Mr. Ferguson scratched his thatch of vigorous white hair. "I dinna know," he confessed. "I dinna ask."
"And ye have lived with - with - her for forty years?"
"Forty-one. I mind it was a Christmas Eve I met her."
The priest winced again.
"Ah, that was a lively night!" said Mr. Ferguson enthusiastically.
 


Journal Entry 2 by wingGoryDetailswing from Nashua, New Hampshire USA on Thursday, October 08, 2009

This book has not been rated.

I thought I'd offer this book for a book ray, as it's one that I've enjoyed and it doesn't seem to be that well-known; see the forum post here.

The book is a small paperback weighing about 7 ounces. I'll accommodate domestic-only (and other) mailing preferences as best I can; if I get enough participants who are willing to handle the necessary postage/customs-forms requirements, I'll make it an international ray. Please post a reply in the forum thread or PM me if you'd like to participate, and include any mailing restrictions you may have.

Bookray instructions:

When you receive the book, please journal it, and PM the next person in line for their address so you'll have it ready when you've finished the book.

Note: even if you've sent books to that person before, please PM them before mailing this one, to confirm that the address is correct and that they're able to take on a book ray at this time.
Try and read the book promptly - ideally, within a month of receiving it. If you expect to take longer, you can request to be put at the end of the list. If you find you're swamped with other books when the person before you contacts you about the bookring, you can ask to be skipped, and then let me know whether you'd like to be moved down the list or dropped entirely. If you receive the book and find it's taking longer than you'd planned to get through it, I'd appreciate an update in its journal entries or on your profile, just to let me and the other participants know you haven't forgotten it.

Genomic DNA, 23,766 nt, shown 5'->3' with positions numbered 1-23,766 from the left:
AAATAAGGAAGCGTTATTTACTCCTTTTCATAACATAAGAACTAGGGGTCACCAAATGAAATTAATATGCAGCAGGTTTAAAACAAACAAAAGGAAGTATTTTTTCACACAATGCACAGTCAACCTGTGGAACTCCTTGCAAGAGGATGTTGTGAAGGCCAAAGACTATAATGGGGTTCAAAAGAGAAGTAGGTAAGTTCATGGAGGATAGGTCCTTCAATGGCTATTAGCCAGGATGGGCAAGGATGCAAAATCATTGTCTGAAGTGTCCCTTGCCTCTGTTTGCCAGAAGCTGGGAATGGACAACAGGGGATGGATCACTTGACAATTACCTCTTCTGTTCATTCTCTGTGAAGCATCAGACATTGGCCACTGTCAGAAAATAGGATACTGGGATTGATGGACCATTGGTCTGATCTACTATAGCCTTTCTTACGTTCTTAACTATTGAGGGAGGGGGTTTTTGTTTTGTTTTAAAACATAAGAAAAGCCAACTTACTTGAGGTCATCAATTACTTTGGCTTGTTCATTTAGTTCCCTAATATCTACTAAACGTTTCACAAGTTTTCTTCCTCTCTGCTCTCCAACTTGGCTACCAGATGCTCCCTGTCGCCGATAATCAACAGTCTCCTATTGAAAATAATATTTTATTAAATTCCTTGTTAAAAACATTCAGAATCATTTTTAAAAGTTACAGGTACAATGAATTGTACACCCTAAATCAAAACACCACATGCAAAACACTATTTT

When you're ready to pass the book along, please add your comments about the book and indicate where you're sending it, either through a journal entry or through the controlled-release-note option. [If you make controlled release notes with your country/state/city as the location, the book will have a lovely map of its travels by the time it gets home.]

If you find that you're having problems contacting the next person in line, or don't think you can manage to mail the book as originally agreed, please let me know; I'll be glad to try to work something out!